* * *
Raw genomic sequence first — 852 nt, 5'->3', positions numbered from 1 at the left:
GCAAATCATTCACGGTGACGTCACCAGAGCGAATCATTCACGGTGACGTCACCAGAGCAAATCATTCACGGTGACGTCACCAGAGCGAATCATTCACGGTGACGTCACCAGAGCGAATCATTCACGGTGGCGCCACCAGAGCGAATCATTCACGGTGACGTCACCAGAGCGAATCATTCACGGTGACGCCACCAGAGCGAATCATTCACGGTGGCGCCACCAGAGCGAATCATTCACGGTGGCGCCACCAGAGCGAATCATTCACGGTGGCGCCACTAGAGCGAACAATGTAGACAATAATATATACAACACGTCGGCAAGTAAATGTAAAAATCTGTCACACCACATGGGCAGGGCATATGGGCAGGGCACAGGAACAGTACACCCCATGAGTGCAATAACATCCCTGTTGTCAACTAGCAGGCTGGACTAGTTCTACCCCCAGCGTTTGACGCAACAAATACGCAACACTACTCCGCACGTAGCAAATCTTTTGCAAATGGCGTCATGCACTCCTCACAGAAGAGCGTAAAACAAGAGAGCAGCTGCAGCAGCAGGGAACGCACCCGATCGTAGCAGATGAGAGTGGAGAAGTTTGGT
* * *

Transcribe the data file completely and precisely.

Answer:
Raw genomic sequence first — 852 nt, 5'->3', positions numbered from 1 at the left:
GCAAATCATTCACGGTGACGTCACCAGAGCGAATCATTCACGGTGACGTCACCAGAGCAAATCATTCACGGTGACGTCACCAGAGCGAATCATTCACGGTGACGTCACCAGAGCGAATCATTCACGGTGGCGCCACCAGAGCGAATCATTCACGGTGACGTCACCAGAGCGAATCATTCACGGTGACGCCACCAGAGCGAATCATTCACGGTGGCGCCACCAGAGCGAATCATTCACGGTGGCGCCACCAGAGCGAATCATTCACGGTGGCGCCACTAGAGCGAACAATGTAGACAATAATATATACAACACGTCGGCAAGTAAATGTAAAAATCTGTCACACCACATGGGCAGGGCATATGGGCAGGGCACAGGAACAGTACACCCCATGAGTGCAATAACATCCCTGTTGTCAACTAGCAGGCTGGACTAGTTCTACCCCCAGCGTTTGACGCAACAAATACGCAACACTACTCCGCACGTAGCAAATCTTTTGCAAATGGCGTCATGCACTCCTCACAGAAGAGCGTAAAACAAGAGAGCAGCTGCAGCAGCAGGGAACGCACCCGATCGTAGCAGATGAGAGTGGAGAAGTTTGGT